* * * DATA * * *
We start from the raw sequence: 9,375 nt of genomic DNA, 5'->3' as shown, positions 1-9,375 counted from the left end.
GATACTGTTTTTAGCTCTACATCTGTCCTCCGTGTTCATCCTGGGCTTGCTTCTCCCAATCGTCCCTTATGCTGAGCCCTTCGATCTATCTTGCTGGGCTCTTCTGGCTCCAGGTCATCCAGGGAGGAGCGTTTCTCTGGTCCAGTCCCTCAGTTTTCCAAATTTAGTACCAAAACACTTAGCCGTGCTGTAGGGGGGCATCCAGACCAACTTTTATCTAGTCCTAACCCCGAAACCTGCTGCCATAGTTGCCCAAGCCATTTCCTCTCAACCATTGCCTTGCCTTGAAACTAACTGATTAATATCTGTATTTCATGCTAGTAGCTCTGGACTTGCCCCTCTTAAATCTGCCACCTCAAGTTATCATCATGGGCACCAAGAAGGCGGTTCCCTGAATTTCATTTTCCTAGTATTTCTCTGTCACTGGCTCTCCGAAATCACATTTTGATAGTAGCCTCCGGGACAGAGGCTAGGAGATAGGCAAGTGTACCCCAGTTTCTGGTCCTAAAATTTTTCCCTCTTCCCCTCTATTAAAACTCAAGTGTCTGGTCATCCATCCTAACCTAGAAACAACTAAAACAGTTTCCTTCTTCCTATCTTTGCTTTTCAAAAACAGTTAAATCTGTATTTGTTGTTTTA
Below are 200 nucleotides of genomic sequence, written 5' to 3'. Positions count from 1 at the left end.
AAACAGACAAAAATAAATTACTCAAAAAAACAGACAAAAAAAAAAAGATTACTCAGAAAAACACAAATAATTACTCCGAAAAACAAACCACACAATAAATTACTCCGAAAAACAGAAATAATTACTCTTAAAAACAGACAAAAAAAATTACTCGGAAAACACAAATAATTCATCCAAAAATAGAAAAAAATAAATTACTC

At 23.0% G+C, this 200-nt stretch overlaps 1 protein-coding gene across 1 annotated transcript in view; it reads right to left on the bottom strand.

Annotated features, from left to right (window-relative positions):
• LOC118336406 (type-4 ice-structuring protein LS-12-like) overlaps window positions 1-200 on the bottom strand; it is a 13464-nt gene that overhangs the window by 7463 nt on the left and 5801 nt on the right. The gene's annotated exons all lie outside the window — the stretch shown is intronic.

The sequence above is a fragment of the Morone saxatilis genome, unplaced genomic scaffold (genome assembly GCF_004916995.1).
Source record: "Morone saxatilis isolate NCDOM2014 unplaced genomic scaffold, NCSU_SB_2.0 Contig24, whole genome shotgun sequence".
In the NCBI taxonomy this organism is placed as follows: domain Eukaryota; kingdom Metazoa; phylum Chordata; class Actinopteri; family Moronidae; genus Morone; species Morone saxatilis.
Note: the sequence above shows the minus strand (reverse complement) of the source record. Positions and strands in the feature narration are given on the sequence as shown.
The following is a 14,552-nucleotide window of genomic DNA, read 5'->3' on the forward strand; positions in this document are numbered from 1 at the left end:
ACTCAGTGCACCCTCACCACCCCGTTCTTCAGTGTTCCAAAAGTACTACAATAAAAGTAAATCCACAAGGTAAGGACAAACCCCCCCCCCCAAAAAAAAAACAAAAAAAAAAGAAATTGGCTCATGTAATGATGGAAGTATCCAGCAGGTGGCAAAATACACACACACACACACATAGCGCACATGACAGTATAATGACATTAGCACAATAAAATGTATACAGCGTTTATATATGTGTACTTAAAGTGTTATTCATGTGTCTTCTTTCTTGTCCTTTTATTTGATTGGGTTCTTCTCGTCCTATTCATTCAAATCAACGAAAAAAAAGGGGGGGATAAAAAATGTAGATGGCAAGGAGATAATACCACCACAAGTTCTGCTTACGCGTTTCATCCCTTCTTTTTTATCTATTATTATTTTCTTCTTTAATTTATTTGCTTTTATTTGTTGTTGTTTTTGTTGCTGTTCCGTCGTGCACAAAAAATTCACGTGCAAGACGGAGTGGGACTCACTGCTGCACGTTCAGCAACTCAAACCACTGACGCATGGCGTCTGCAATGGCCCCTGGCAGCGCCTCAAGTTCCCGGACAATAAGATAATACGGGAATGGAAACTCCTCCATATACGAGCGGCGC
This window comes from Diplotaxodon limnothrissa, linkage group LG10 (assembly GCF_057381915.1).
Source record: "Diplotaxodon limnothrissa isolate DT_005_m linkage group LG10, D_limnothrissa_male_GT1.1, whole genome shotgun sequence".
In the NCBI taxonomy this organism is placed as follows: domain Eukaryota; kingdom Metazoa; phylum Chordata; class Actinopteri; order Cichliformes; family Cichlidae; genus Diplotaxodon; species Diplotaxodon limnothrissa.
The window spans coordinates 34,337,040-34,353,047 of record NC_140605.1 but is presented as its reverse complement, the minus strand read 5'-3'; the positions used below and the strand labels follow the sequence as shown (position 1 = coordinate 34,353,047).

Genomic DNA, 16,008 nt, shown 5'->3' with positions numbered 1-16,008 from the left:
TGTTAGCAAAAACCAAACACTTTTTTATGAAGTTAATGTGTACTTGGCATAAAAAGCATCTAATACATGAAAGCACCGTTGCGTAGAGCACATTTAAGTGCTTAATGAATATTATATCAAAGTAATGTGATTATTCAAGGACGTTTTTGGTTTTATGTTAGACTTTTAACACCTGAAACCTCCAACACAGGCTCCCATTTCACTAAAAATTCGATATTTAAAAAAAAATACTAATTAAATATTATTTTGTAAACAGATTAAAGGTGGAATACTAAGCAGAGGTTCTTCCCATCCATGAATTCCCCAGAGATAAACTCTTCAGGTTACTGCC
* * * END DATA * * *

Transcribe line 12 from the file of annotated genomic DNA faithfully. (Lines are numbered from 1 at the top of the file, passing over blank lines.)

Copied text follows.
The following is a 14,552-nucleotide window of genomic DNA, read 5'->3' on the forward strand; positions in this document are numbered from 1 at the left end: